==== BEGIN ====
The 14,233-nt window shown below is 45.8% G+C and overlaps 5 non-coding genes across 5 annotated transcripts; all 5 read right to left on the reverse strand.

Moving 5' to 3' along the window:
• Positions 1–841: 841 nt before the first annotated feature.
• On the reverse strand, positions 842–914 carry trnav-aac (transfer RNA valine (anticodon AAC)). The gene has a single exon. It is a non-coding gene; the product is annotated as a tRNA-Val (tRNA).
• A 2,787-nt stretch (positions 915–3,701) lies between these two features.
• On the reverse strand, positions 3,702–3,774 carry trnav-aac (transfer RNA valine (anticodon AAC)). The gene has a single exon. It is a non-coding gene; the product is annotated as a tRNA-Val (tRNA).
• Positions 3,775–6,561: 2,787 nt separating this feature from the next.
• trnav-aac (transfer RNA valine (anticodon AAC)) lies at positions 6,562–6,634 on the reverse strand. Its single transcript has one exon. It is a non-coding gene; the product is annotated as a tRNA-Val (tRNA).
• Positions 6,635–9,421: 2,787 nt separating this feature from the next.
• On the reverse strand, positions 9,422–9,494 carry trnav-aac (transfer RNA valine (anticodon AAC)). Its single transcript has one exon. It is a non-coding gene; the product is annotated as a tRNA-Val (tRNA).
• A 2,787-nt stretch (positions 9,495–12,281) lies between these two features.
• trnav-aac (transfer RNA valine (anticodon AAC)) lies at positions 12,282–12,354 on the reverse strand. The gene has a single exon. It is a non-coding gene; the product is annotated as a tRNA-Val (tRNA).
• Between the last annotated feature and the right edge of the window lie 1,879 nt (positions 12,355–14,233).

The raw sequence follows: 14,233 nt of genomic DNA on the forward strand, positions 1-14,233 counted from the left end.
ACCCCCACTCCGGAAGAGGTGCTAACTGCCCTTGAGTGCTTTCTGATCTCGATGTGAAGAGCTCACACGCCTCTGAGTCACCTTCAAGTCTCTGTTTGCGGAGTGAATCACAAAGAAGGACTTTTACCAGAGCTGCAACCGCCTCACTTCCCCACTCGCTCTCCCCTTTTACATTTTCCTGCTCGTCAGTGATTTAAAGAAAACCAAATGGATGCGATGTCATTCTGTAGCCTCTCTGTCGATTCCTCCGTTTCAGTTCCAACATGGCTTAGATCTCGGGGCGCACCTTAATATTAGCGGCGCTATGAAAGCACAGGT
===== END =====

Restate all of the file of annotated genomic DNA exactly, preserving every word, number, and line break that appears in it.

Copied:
The 14,233-nt window shown below is 45.8% G+C and overlaps 5 non-coding genes across 5 annotated transcripts; all 5 read right to left on the reverse strand.

Moving 5' to 3' along the window:
• Positions 1–841: 841 nt before the first annotated feature.
• On the reverse strand, positions 842–914 carry trnav-aac (transfer RNA valine (anticodon AAC)). The gene has a single exon. It is a non-coding gene; the product is annotated as a tRNA-Val (tRNA).
• A 2,787-nt stretch (positions 915–3,701) lies between these two features.
• On the reverse strand, positions 3,702–3,774 carry trnav-aac (transfer RNA valine (anticodon AAC)). The gene has a single exon. It is a non-coding gene; the product is annotated as a tRNA-Val (tRNA).
• Positions 3,775–6,561: 2,787 nt separating this feature from the next.
• trnav-aac (transfer RNA valine (anticodon AAC)) lies at positions 6,562–6,634 on the reverse strand. Its single transcript has one exon. It is a non-coding gene; the product is annotated as a tRNA-Val (tRNA).
• Positions 6,635–9,421: 2,787 nt separating this feature from the next.
• On the reverse strand, positions 9,422–9,494 carry trnav-aac (transfer RNA valine (anticodon AAC)). Its single transcript has one exon. It is a non-coding gene; the product is annotated as a tRNA-Val (tRNA).
• A 2,787-nt stretch (positions 9,495–12,281) lies between these two features.
• trnav-aac (transfer RNA valine (anticodon AAC)) lies at positions 12,282–12,354 on the reverse strand. The gene has a single exon. It is a non-coding gene; the product is annotated as a tRNA-Val (tRNA).
• Between the last annotated feature and the right edge of the window lie 1,879 nt (positions 12,355–14,233).

The raw sequence follows: 14,233 nt of genomic DNA on the forward strand, positions 1-14,233 counted from the left end.
ACCCCCACTCCGGAAGAGGTGCTAACTGCCCTTGAGTGCTTTCTGATCTCGATGTGAAGAGCTCACACGCCTCTGAGTCACCTTCAAGTCTCTGTTTGCGGAGTGAATCACAAAGAAGGACTTTTACCAGAGCTGCAACCGCCTCACTTCCCCACTCGCTCTCCCCTTTTACATTTTCCTGCTCGTCAGTGATTTAAAGAAAACCAAATGGATGCGATGTCATTCTGTAGCCTCTCTGTCGATTCCTCCGTTTCAGTTCCAACATGGCTTAGATCTCGGGGCGCACCTTAATATTAGCGGCGCTATGAAAGCACAGGT